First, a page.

Netanyahu-led rightist gov't will spell 'end of the state'

Gantz won’t sit with Netanyahu, backs 2 ‘entities’ to resolve Palestinian conflict

Defense minister asserts Israel in danger if opposition chief returns to power with ‘extremist government,’ while far-right’s Ben Gvir claims to distance self from Kahanist past

National Unity's Benny Gantz at the launch of the party's campaign for the upcoming elections on September 6, 2022. (Tomer Neuberg/Flash90)
National Unity's Benny Gantz at the launch of the party's campaign for the upcoming elections on September 6, 2022. (Tomer Neuberg/Flash90)

Defense Minister Benny Gantz vowed Saturday that he would not sit with opposition leader Benjamin Netanyahu in a coalition again, warning against the former prime minister’s desire to establish a narrow right-wing government after the upcoming election.

In a TV interview blitz, Gantz argued that he is the only candidate who can cobble together a majority.

“If Netanyahu establishes a government of 61 [seats] I request that you call me for an interview on the end of the state. This will be an extremist government that will drag the country to the brink and to further radicalization — I will not be a part of it,” he told Channel 12 news.

According to Gantz, he would not partner with Netanyahu as part of a rotating premiership even if he served as the prime minister first, claiming he had already refused such an offer.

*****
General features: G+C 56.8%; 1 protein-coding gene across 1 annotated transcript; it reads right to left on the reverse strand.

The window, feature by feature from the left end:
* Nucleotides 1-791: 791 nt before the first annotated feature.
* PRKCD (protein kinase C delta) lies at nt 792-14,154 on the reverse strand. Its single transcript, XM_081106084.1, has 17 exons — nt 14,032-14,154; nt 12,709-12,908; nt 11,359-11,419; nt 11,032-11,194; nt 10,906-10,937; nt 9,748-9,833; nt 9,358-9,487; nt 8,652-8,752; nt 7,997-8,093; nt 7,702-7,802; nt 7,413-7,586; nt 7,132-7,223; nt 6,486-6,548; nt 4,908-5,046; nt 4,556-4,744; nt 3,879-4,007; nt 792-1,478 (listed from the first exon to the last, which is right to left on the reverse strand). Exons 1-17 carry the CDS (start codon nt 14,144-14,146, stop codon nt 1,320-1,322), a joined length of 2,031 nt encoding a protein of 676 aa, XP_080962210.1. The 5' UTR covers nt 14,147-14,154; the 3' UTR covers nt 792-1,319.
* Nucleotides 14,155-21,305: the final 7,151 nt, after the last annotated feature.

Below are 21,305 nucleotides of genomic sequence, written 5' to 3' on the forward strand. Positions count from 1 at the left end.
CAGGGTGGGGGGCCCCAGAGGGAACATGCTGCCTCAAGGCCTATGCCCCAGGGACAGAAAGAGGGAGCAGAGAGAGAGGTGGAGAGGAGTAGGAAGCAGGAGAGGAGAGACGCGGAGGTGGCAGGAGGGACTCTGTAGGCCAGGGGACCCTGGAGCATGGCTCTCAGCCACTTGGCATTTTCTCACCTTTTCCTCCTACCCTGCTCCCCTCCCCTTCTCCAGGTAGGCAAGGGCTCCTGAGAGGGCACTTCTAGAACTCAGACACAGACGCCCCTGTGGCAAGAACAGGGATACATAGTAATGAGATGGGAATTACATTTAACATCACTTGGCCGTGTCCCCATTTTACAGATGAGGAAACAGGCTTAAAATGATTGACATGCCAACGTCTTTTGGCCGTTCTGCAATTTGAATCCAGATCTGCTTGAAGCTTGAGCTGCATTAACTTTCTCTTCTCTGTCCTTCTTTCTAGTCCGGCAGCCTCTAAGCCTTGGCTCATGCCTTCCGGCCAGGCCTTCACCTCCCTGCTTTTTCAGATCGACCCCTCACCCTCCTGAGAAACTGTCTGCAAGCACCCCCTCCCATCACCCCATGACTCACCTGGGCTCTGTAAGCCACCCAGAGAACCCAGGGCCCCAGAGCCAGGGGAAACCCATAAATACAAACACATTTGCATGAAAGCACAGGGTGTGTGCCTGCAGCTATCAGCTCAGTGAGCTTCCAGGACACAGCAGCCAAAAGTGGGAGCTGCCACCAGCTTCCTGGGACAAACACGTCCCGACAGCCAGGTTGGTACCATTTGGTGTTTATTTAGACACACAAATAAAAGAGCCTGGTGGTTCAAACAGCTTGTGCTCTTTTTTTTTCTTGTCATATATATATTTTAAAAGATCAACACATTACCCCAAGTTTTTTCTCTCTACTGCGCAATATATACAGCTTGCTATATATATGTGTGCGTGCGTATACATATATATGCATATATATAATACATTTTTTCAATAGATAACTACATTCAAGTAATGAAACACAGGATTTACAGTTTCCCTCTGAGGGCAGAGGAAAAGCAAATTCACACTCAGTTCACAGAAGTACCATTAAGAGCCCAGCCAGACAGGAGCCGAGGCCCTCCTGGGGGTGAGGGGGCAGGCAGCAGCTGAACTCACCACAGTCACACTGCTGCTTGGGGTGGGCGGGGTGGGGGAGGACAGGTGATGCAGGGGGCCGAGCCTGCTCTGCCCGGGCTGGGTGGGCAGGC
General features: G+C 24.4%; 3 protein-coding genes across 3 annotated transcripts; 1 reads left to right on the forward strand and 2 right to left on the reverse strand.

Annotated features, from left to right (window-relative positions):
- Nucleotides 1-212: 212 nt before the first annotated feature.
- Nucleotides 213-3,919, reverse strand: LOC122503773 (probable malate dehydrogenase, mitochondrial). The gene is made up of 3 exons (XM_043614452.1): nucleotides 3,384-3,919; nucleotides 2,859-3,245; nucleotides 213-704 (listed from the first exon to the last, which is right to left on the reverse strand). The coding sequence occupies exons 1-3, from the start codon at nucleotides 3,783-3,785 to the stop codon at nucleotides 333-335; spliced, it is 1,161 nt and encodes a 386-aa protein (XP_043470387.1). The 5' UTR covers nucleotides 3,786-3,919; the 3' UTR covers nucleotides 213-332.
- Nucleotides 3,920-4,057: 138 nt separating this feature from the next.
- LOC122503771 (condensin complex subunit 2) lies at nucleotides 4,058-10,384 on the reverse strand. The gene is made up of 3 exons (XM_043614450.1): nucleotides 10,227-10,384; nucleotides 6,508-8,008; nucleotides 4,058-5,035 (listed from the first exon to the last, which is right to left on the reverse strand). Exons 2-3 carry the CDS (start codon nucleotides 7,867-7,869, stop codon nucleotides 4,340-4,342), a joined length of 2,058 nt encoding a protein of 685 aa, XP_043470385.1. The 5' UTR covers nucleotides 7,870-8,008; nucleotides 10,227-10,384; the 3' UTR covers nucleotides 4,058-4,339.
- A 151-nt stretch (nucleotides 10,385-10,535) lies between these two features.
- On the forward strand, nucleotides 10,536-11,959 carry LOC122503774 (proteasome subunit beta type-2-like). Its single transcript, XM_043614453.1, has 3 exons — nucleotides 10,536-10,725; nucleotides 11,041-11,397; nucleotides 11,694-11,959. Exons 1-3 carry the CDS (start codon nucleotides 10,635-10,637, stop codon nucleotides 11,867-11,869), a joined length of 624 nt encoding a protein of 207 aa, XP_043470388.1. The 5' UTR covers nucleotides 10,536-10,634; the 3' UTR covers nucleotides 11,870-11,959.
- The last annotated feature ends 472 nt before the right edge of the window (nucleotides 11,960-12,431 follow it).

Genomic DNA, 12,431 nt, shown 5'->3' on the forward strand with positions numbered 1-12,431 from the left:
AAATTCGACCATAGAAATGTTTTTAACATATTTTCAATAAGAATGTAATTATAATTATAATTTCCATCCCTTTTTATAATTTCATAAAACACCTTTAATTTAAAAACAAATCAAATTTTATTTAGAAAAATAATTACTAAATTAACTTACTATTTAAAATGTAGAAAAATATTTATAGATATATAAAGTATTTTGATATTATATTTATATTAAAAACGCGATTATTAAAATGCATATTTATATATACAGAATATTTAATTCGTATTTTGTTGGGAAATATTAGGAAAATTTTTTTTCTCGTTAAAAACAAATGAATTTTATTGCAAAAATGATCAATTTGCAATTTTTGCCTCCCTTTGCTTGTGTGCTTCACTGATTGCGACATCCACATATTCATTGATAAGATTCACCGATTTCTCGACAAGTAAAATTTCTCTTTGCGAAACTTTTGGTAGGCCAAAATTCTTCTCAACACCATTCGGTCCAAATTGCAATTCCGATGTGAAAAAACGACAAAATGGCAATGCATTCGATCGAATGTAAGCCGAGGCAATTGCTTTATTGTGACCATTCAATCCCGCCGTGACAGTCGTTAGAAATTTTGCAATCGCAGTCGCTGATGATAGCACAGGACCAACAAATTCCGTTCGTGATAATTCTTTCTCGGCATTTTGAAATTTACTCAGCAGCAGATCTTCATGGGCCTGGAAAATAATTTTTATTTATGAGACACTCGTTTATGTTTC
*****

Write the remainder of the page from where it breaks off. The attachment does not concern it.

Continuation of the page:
Following elections in March 2020, the third within a year, Gantz entered into such a partnership with Netanyahu despite an explicit campaign pledge not to partner with the then-prime minister. Netanyahu served first as premier with Gantz due to take over after 18 months, but the coalition collapsed amid disputes over approving the state budget in a move many saw as designed to keep Gantz out of the prime minister’s seat.

Gantz is now running as head of the National Unity party, an alliance between his Blue and White party and Justice Minister Gideon Sa’ar’s New Hope, along with former military chief Gadi Eisenkot. The defense chief has insisted Prime Minister Yair Lapid — an erstwhile partner — will not be able to amass the 61 seats needed to form a government after the November 1 election and has been campaigning on an unlikely plan to unite parties from across the political spectrum in a big-tent ruling coalition. Opinion polls predict National Unity will pick up 11-12 seats.

Defense Minister Benny Gantz, left, and Prime Minister Benjamin Netanyahu seen during a vote at the Knesset, in Jerusalem on August 24, 2020. (Oren Ben Hakoon/Flash90)

Despite the poll numbers, Gantz asserted that this proposed coalition was possible. He noted that politicians who previously never thought they would form a government together have joined up in the past, a reference to the outgoing coalition that brought together parties from across the political spectrum including an independent Arab party, Ra’am.

Gantz praised Lapid’s speech last week at the UN General Assembly, but said he differed with the premier over the premier’s call for a two-state solution with the Palestinians, charging that it was “impossible to rely on dreams.”

In a separate interview with the Kan public broadcaster, the defense minister stressed the need to “settle our relationship with the Palestinians” and offered his solution of “two entities,” avoiding the word “states.”